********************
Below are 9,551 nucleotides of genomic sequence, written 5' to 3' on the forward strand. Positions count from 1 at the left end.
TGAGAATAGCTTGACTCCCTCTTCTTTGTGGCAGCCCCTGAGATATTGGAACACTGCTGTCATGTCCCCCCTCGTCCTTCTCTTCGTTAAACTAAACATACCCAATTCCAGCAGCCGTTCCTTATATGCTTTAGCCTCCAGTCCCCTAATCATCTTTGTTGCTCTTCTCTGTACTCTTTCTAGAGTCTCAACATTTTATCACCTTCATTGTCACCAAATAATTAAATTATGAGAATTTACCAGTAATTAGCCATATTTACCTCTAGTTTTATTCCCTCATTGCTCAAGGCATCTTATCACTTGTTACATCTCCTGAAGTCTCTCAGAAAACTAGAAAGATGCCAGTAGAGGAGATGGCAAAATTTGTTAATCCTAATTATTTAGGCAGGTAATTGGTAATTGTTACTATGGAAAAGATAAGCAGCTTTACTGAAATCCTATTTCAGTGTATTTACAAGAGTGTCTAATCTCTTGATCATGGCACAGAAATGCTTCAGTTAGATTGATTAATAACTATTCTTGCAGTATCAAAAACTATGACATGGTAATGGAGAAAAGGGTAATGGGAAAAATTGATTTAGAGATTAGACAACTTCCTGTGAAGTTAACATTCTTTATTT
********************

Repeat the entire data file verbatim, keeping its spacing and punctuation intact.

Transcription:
Below are 9,551 nucleotides of genomic sequence, written 5' to 3' on the forward strand. Positions count from 1 at the left end.
TGAGAATAGCTTGACTCCCTCTTCTTTGTGGCAGCCCCTGAGATATTGGAACACTGCTGTCATGTCCCCCCTCGTCCTTCTCTTCGTTAAACTAAACATACCCAATTCCAGCAGCCGTTCCTTATATGCTTTAGCCTCCAGTCCCCTAATCATCTTTGTTGCTCTTCTCTGTACTCTTTCTAGAGTCTCAACATTTTATCACCTTCATTGTCACCAAATAATTAAATTATGAGAATTTACCAGTAATTAGCCATATTTACCTCTAGTTTTATTCCCTCATTGCTCAAGGCATCTTATCACTTGTTACATCTCCTGAAGTCTCTCAGAAAACTAGAAAGATGCCAGTAGAGGAGATGGCAAAATTTGTTAATCCTAATTATTTAGGCAGGTAATTGGTAATTGTTACTATGGAAAAGATAAGCAGCTTTACTGAAATCCTATTTCAGTGTATTTACAAGAGTGTCTAATCTCTTGATCATGGCACAGAAATGCTTCAGTTAGATTGATTAATAACTATTCTTGCAGTATCAAAAACTATGACATGGTAATGGAGAAAAGGGTAATGGGAAAAATTGATTTAGAGATTAGACAACTTCCTGTGAAGTTAACATTCTTTATTT